"Hey." Her voice comes out as a whisper, even though there is no one else to hear it. "What do you think comes… comes after?" She gestures at the world with her nimble pianist's fingers. "When all of this is gone?"

"Nothing." My reply is short, clipped, indifferent. "This is the end of everything."

"So you don't think there's something more? Something… better?" She's hopeful. I can tell. And so, so scared.

"I don't know. Maybe." My response falls flat, because I'm just humoring her. "I guess I'll see you there. You know, after."

We dance around that word, after. No one wants to think about what comes after the end of the world.

"Let's just lay here," she whispers, the words snatched away by the breeze. "Let's just lay here until it ends."

Fifty-five seconds

"Are you scared?"

"Not really."

"I am."

"I know."

Thirty-six seconds

"What do you regret?"

The question takes me by surprise, as does the answer that bubbles to my lips. "Not telling him sooner."

She smiles, but I can't tell. My eyes are tethered to the sky. "So if you could go back…?"

"I wouldn't. This is enough for me." But it's not.

"You'd die young?"

"Don't we all? We never have enough time. At least we know our deadline."

My joke falls flat.

Twenty-four seconds

I don't notice him coming up behind me until his shadow crosses my face. I look up, distracted. Then I blush.

"Hey."

"Hey."

He joins us in the grass, and my words echo in my head. This is enough.

Nineteen seconds

The sun flickers ever so slightly in the sky. We don't comment, but we do rise to our feet. People trickle out of the school to stare, and everything is. oh. so. quiet.

Sixteen seconds

She grabs my hand, and I can feel her pulse racing under her skin. I tear my eyes from the sky for the briefest moment to smile at her, but I can see the fear in her face. I give her hand a squeeze, and go back to looking.

Ten seconds

He turns me around with shaking hands, and I look into his eyes. I can see the sun reflected there, and I know that our time is almost up. His face is expressionless, and I wonder for a moment. What would I have done? If the world wasn't ending today, if there was still time? Would I have made that kiss into something more? Something real?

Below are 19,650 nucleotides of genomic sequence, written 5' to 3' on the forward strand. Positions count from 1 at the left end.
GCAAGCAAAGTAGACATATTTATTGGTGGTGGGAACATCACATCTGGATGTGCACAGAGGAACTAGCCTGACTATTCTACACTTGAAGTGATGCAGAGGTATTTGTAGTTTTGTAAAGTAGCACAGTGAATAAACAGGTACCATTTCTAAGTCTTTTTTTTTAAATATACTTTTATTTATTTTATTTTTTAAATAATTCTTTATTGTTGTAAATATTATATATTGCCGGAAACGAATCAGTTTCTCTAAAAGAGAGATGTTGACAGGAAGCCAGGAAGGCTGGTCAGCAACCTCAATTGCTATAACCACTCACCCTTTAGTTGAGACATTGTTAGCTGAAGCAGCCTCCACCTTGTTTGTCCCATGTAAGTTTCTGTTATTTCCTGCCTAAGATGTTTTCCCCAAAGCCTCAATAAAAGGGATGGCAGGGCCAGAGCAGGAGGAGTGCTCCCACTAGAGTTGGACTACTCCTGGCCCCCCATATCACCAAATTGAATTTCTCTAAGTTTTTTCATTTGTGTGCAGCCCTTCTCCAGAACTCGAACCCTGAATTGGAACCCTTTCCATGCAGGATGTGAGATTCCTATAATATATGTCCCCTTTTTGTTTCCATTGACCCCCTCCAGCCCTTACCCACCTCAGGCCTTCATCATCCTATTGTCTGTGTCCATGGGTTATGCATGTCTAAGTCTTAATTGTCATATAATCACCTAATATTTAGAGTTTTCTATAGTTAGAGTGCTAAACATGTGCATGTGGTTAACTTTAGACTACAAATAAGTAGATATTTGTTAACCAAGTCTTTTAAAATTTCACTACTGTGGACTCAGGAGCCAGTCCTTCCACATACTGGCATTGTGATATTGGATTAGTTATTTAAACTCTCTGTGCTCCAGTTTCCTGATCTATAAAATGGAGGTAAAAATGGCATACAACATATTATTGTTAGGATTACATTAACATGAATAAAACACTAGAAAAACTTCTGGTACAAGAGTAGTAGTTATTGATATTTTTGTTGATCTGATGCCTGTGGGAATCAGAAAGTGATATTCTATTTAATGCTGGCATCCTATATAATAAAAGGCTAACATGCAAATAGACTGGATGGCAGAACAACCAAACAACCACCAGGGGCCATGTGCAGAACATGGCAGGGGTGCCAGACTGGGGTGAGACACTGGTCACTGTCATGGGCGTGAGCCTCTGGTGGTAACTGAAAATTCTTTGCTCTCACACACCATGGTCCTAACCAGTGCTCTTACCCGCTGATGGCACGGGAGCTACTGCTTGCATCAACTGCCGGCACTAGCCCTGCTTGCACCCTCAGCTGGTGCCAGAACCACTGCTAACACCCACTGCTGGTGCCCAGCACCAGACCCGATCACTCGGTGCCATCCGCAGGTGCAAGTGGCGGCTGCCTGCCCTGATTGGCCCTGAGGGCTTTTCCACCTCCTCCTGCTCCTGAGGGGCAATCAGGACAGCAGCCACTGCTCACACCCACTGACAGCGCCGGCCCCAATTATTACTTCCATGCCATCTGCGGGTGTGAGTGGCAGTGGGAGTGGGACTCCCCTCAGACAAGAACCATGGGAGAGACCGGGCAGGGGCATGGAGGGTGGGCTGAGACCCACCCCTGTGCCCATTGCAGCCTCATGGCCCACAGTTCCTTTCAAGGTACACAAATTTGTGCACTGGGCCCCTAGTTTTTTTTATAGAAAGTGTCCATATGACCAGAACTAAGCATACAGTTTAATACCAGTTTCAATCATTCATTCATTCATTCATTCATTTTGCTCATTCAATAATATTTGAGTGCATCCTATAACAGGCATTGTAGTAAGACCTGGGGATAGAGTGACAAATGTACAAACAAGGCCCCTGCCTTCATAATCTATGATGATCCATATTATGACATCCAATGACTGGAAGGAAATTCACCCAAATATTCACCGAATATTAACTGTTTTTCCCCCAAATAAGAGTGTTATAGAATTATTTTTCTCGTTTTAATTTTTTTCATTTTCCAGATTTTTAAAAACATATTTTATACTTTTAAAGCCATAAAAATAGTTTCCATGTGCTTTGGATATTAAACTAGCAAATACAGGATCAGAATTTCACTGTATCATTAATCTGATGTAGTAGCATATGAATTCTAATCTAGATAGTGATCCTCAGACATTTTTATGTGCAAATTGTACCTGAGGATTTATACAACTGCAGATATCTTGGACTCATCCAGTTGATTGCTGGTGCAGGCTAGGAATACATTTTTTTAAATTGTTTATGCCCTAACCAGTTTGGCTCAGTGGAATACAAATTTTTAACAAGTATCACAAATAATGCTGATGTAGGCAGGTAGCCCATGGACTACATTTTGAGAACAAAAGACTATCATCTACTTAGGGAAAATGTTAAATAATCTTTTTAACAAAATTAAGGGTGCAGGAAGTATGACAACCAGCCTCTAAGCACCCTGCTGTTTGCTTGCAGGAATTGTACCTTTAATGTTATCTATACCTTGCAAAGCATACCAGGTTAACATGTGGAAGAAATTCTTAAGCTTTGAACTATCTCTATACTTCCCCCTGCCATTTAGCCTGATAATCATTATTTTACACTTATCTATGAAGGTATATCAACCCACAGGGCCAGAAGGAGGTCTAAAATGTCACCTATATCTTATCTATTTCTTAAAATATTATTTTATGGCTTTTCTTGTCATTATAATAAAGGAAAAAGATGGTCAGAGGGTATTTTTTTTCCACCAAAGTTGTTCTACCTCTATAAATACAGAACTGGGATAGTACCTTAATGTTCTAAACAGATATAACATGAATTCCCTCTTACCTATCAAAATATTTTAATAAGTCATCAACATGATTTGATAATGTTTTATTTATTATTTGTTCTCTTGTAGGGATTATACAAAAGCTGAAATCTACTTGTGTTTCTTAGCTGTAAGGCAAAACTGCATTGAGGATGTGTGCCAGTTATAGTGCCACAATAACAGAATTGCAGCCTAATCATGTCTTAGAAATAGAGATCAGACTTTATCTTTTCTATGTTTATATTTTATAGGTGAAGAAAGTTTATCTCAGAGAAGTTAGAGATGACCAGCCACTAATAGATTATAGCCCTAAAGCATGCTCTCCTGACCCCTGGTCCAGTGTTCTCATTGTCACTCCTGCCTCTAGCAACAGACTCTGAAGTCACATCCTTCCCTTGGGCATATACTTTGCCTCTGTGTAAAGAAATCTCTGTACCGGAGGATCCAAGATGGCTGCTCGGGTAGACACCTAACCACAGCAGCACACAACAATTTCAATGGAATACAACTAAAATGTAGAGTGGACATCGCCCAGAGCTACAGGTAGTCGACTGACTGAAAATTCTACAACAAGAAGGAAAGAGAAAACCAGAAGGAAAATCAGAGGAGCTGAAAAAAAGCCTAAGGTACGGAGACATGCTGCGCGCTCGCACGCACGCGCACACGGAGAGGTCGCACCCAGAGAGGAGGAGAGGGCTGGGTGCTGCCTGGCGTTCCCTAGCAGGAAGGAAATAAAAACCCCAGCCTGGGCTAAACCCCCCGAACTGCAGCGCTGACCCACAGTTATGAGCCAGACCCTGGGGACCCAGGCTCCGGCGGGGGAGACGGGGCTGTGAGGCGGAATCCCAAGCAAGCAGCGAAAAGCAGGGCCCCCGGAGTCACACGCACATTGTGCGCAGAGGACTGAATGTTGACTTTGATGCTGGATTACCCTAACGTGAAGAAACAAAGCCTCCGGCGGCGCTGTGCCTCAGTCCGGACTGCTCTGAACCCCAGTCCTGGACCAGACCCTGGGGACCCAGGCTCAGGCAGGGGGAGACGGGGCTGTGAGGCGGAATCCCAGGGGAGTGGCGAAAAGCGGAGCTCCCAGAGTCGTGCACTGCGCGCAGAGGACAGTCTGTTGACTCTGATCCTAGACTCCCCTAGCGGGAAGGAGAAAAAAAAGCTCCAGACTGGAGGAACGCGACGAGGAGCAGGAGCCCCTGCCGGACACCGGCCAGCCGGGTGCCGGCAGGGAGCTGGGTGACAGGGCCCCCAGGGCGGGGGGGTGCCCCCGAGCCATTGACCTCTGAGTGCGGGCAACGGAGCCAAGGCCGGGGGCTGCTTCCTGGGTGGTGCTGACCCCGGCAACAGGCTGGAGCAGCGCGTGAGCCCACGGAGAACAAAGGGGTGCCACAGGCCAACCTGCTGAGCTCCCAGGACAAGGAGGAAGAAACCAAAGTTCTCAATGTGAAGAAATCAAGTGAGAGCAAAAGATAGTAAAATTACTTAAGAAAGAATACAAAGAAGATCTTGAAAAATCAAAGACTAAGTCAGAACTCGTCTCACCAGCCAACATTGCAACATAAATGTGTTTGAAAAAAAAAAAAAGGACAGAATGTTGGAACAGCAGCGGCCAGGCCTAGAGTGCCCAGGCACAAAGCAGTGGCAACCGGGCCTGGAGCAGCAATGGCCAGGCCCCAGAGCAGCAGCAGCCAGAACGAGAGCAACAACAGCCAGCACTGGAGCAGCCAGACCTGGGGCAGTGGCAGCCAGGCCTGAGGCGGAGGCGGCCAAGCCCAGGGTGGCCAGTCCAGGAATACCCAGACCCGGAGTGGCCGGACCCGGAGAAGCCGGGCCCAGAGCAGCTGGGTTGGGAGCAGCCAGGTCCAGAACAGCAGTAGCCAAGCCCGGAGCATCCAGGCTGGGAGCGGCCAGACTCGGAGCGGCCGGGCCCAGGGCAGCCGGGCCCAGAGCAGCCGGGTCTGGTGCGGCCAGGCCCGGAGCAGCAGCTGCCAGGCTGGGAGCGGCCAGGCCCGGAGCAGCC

It's funny. The world is ending, and what I am really terrified of is that what if.

Then, he kisses me, and I forget to be afraid.

Six seconds

We are all watching the sky now.

Five seconds

No one says anything. There are no words.

Four seconds

No words to describe what it feels like to drown in oblivion.

Three seconds

My best friend is beside me, and I hold her hand in mine. And he is there too, the what if that I fear so much.

Two seconds

The world is ending, but my world is right here.

One second

I look straight into the sun for the first time, the blinding white light burning into my eyes, branding me, marking me, making me into something new. It's like the world is a kiln, and I am the soft, moldable clay being burnt into something beautiful.

And then everything goes black.

When the sun goes out, we have eight minutes. Eight minutes before the light is gone, and the darkness rushes in. Eight minutes before the warmth dissipates, and we are instead left with an eternity of cold. Eight minutes to live. Eight minutes to die.

It takes eight minutes.

Eight minutes, and that is enough.